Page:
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A patch of sunlight fell across the form that Essie was filling in, highlighting the section that said forename.  It was always the same that pang of anger mixed with guilt when she had to write her full name.  Easter Faith Montgomery, not only a mouthful to say but it raised questions.

‘Is it a spelling mistake?’

At least at school she had classmates whose parents had chosen individual spellings for names because it was cool. Names like Danii and Amii.  Cool girls with cool parents who wanted their children to stand out.  Her name was not cool and her parents certainly weren’t cool.  In fact they were the opposite of cool if there was such a thing but they stood out in a way that made Essie cringe with embarrassment. 

When she started primary school she had decided that she would be called Esther and soon became Essie for short.  Even her mum and dad called her Essie now most of the time.

Soon she would be an adult and it wouldn’t matter. It was just on her birth certificate. She would be starting Uni in a few months and she could call herself whatever she wanted and hopefully no one would ask her why she was called Easter, except maybe on her birthday.

Only ten days now and she would be eighteen. The patch of sunlight made her look out of the window.  The magnolia tree in next door’s garden was in full bloom, enormous creamy petals tinged with pink.  It looked magnificent this year.  It seemed such a shame that the blooms lasted such a short time, the April wind and rain knocking them to the ground like little boats with pink painted hulls. The adverts on the TV were gearing up with chocolate eggs and bunnies and spring lamb dinners.  Families making plans for gardening and decorating and spring cleaning.  Not her family though.  They would be going to church as usual and thanking the Lord for the blessing that is their daughter.

Her family went to church a lot.  Twice on Sundays, morning and evening not including the Sunday school class that she taught in the afternoon.  Then in the week there were Bible study meetings, men’s meetings for her dad and women’s meetings for her mum and youth group for her. Sometimes they had special rallies or meetings on Saturdays too.  Essie would moan about the Saturday meetings when she wanted to go out with her friends or do something different.

‘Why do we have to go mum?’

Her mother always had an answer to make her feel guilty, telling her that she should count her blessings.

‘The devil makes work for idle hands.’

She found it difficult explaining to her school friends why she couldn’t go out with them.  She avoided chatter about Sundays.  In her house there was no TV, no homework and no house work on a Sunday. Her mother would look at her neighbour’s washing flapping on the line and say it was a terrible thing, having to wash on a Sunday and she would pray for her.  Essie had got used to it though and she wondered what she would do when she left home for Uni.  Would she break out and try something else or would she stick to the security of the local church and the Christian Union?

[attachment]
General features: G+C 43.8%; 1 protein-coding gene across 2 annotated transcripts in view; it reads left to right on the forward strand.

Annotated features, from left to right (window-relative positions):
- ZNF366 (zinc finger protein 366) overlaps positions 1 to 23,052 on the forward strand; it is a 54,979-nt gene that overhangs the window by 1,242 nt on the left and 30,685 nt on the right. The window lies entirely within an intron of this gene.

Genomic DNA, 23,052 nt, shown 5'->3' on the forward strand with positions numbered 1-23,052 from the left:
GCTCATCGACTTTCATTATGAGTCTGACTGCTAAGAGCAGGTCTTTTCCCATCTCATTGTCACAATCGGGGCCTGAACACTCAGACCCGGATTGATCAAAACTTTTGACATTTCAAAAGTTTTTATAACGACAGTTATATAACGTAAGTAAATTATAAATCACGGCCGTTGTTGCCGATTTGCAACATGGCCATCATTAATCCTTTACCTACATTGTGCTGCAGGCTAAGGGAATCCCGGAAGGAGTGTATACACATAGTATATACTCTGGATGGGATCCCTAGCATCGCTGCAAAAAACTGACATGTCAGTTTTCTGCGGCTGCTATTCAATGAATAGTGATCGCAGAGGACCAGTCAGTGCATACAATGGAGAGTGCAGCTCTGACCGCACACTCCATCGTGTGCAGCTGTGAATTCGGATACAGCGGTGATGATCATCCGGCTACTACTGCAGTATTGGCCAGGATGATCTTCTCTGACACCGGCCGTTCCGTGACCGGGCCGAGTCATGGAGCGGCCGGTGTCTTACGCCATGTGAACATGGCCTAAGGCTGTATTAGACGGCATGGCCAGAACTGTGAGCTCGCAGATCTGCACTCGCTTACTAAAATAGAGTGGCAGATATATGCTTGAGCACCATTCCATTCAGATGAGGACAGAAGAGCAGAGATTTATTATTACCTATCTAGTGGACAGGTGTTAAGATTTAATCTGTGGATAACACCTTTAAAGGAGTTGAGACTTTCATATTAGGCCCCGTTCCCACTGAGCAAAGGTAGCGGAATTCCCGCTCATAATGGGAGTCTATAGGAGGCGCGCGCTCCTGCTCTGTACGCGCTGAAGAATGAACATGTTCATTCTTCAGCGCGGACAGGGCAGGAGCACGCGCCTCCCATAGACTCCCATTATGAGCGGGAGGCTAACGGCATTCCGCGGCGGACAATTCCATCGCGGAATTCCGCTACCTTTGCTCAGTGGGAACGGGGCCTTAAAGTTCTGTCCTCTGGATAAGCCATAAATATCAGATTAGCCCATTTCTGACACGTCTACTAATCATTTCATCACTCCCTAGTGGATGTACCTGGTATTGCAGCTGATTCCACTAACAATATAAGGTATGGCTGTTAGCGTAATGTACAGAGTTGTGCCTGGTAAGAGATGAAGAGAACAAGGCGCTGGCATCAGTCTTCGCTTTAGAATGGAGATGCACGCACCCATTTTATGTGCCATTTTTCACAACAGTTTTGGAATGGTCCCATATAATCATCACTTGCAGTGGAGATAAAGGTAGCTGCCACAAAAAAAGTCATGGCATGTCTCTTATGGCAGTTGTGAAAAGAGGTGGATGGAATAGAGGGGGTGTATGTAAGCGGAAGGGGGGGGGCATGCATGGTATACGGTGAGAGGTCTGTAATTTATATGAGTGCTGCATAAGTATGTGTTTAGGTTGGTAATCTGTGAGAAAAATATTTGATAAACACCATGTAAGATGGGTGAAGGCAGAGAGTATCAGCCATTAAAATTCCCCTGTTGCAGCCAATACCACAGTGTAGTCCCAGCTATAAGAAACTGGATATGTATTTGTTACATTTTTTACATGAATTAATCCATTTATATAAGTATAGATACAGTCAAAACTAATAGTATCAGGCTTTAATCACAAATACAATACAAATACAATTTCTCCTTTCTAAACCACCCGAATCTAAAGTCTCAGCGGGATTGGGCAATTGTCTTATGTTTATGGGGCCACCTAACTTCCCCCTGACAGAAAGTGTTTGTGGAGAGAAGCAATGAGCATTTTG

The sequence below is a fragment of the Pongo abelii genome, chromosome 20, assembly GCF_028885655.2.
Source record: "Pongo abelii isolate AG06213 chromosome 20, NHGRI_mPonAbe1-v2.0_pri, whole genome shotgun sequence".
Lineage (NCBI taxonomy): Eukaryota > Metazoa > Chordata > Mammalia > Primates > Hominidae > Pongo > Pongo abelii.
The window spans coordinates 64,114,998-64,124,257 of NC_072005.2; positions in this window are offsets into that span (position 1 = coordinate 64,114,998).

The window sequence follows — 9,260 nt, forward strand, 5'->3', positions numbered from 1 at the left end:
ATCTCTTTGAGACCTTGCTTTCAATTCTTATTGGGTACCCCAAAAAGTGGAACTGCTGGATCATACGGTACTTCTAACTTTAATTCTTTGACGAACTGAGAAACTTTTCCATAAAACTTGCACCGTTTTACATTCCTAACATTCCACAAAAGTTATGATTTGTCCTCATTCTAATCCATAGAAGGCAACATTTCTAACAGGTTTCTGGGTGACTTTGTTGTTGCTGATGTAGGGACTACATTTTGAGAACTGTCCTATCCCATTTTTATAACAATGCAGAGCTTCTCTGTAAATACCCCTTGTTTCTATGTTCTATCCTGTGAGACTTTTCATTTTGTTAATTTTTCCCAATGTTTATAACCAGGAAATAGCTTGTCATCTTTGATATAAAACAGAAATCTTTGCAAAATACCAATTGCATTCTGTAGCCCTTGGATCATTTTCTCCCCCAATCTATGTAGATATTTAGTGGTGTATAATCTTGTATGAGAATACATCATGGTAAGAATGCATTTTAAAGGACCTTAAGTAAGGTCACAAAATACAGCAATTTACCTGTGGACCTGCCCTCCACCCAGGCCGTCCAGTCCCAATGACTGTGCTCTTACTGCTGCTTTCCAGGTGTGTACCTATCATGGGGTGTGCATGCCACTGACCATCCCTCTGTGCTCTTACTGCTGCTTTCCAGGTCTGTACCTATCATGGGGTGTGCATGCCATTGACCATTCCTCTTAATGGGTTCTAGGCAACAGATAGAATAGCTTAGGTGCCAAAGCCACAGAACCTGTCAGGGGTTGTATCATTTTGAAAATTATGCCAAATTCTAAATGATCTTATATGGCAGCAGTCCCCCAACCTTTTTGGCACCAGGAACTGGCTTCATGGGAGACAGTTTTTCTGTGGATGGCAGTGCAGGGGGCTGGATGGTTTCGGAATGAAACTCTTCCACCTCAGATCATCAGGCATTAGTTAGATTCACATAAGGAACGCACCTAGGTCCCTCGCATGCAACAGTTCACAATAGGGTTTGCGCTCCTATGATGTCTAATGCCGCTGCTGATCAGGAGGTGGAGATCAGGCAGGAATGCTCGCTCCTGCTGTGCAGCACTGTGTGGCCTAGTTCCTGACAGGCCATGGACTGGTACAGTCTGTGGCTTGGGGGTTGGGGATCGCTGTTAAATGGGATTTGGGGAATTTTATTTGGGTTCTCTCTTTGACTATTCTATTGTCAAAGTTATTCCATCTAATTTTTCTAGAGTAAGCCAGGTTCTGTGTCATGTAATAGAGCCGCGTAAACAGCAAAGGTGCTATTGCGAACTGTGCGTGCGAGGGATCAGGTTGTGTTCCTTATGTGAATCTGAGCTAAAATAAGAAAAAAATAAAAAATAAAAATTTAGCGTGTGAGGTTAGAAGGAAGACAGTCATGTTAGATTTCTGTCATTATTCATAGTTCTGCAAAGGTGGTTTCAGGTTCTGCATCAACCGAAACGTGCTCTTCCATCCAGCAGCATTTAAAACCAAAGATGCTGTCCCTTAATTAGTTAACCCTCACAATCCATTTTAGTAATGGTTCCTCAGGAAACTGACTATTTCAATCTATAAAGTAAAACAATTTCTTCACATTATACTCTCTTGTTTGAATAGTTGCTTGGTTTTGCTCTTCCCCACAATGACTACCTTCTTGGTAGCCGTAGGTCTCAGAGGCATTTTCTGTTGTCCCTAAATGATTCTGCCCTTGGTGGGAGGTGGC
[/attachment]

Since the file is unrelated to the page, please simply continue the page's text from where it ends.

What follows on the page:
She smiled when she imagined the consternation her birth must have caused.  She had heard the story many times.  Her parents were at the Easter Sunday morning service when part way through her mother went into labour.  She tried to keep it quiet but was unable to and the minister had to stop half way through the sermon.  The church was a small wooden hall – it still is – and when the ambulance arrived the congregation had to stand outside in the car park to give them room. After she was born her dad had to get a taxi home and he was too late for the evening service, probably the only time in his life he had missed.

Easter.  A time of rebirth and renewal, a time of resurrection. She was the saviour baby. The blessing from God to show that her parents were forgiven.

There were pictures in the sitting room of her older sister Eve.  The sister she never met.  The sister she replaced.

Eve had died before she was born.  A cot death at just six months old.  Her mother had never forgiven herself and she was sure that it was God’s punishment for her sins.  Essie could not imagine her parents sinning but they had and she had heard them repent for it many times.  God loves a sinner who repents.

Her parents had convinced everyone that Eve had been born prematurely when she arrived so soon after they were married. Luckily she was a small baby, a honeymoon baby they said, a blessing on the couple.  However after her sudden death there was a post mortem and the truth about her conception came out.  The kind words of condolence withered into accusations. They had sinned and had been punished.  Ten barren years followed before they were forgiven and were blessed again with a child. They were rewarded for their faith with a rebirth.

She did not feel like a saviour.  She was just an ordinary girl with a name laden with emotional significance. Soon she would be able to move on from her parent’s story and write a story of her own.  She would go to Uni and have a career.  She wouldn’t be a housewife like her mum. She might marry or she might not.  Easter 2019 was full of opportunity and she was bursting into life just like the buds on the trees.  All she had to do now was finish filling in this form and then work at getting those A level grades.


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